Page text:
Friday September 26, 1997
"The Peacemaker" is one of those "what was that all about?" movies, where events rush by so fast you're convinced you must have seen something but you're not sure exactly what.
Quick assassinations, coldblooded double-crosses, train wrecks, car chases through crowded streets of European capitals, the fate of civilization as we know it--they've all been shoe-horned into the much-anticipated first film from DreamWorks, Hollywood's newest studio.
Whether viewed as a bellwether for what to expect from the new guys or simply on its own merits, "The Peacemaker" comes across as a strictly genre project done with more than the usual amount of polish and skill. So while it's nice to see a high craft level on an action thriller, it's hard to get excited about something that's so business-as-usual at its core.
The crispness with which events move along can be credited to first-time feature director Mimi Leder and her team, including cinematographer Dietrich Lohmann, editor David Rosenbloom ("Primal Fear") and composer Hans Zimmer, whose score pounds away at a fierce clip.
Leder, who's won Emmys for her work on "ER," the show of the moment on network TV, does not linger on any shot or any situation. Though she has a tendency to feature as many close-ups of worried faces as the Oscar telecast, Leder has a zest for action and does it well.
What "The Peacemaker" doesn't do well, though it tries, is bring much in the way of emotion or character development to the table. While Michael Schiffer's script, based on research done by Andrew Cockburn and Leslie Cockburn on nuclear weapons smuggling out of the former Soviet bloc, is strong on event, its moments of personal agony and regret are uniformly unconvincing.
Mostly, however, what we get in the way of dialogue are people screaming, "It doesn't make sense," and demanding to talk on a secure phone. If you think that means a telephone that's firmly attached to a nearby wall, you've got a lot to learn about the world of international espionage and intrigue.
Here to fill you in are Dr. Julia Kelly (Nicole Kidman), a top scientist and acting head of the White House Nuclear Smuggling Group, and Lt. Col. Thomas Devoe (George Clooney), an intelligence officer with Army Special Forces. Unlikely allies, it takes something as powerful as a 75-kiloton nuclear explosion to blow them together.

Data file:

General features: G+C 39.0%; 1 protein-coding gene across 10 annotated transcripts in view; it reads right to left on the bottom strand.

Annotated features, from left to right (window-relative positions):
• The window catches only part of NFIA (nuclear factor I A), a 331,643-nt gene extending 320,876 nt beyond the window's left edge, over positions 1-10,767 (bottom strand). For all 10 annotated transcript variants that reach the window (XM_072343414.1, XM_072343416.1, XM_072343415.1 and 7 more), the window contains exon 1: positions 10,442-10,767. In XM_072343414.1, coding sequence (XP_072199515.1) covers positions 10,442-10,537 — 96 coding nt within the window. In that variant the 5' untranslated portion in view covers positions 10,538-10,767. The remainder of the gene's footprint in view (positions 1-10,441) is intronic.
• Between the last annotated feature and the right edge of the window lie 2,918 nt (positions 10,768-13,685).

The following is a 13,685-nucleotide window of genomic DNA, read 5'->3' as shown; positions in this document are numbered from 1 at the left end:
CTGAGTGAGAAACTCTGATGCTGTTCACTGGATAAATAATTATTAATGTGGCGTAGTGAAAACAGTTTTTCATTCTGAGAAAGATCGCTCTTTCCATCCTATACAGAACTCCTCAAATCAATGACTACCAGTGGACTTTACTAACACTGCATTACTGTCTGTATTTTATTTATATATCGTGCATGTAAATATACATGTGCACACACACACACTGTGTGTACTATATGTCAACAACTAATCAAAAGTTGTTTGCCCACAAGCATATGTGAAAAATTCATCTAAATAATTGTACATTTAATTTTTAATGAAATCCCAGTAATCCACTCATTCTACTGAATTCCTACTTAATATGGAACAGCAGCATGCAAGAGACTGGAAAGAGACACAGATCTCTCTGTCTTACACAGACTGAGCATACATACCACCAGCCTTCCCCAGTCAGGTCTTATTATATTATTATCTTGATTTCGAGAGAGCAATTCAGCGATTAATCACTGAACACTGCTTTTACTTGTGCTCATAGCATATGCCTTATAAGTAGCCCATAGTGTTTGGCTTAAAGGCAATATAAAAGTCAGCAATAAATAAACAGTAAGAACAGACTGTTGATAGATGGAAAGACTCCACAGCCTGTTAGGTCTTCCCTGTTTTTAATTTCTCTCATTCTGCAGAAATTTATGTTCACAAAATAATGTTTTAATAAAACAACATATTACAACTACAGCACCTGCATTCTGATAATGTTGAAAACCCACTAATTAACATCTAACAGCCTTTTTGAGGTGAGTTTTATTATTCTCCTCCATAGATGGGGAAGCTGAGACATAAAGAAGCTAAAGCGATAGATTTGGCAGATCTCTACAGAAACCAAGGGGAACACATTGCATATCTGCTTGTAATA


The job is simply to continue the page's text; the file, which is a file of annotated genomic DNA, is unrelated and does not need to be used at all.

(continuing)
That bomb blast in the Urals deep in the former USSR signals that a nefarious scheme is underway to steal nuclear warheads and sell them ($200 million apiece seems to be the going rate) to whatever enemies of truth, justice and the American way can afford to pay the tariff.
Teamed up by the urgency of the situation, Kelly and Devoe tackle the problem via brains (hers) and brawn (his). While the good doctor tries to figure out who would be in the market for a warhead, the lieutenant colonel, a take-charge type who doesn't hesitate to break noses when the mood is on him, gets physical and justifies it by saying: "This is how things work in the real world."
Both Kidman and Clooney give dependable, movie-star performances in these James Bond-ish roles. While Kidman's Dr. Kelly is too much the cliched frazzled female at times, the script balances that with scenes of strength and competence. And though Clooney is the same dark-eyed smiling rogue he's played in just about all his feature roles, it's a characterization that is effective.
Also worth noting is Romanian actor Marcel Iures as Dusan Gavrich, a Serbian piano teacher with a soulful face and a date with destiny. But though "The Peacemaker's" plot is international enough to have technicians credited in 10 countries, the film manages to treat Sarajevo and Pale, the capital of the Bosnian Serb republic, as if they were the same place, which is like confusing Benjamin Netanyahu and Yassir Arafat. With all that hustle and bustle going on, maybe they figured no one would notice.
The Peacemaker, 1997. R for strong violence and some language. Released by DreamWorks Pictures. Director Mimi Leder. Producers Walter Parkes, Branko Lustig. Executive producers Michael Grillo, Laurie MacDonald. Screenplay Michael Schiffer. Cinematographer Dietrich Lohmann. Editor David Rosenbloom. Costumes Shelley Komarov. Music Hans Zimmer. Production design Leslie Dilley. Set decorator Rosemary Brandenburg. Running time: 2 hours, 2 minutes. George Clooney as Thomas Devoe. Nicole Kidman as Dr. Julia Kelly. Armin Mueller-Stahl as Dimitri Vertikoff. Marcel Iures as Dusan Gavrich. Alexander Baluev as Alexsander Kodoroff. Rene Medvesek as Vlado Mirich.Copyright © 2015, The Baltimore Sun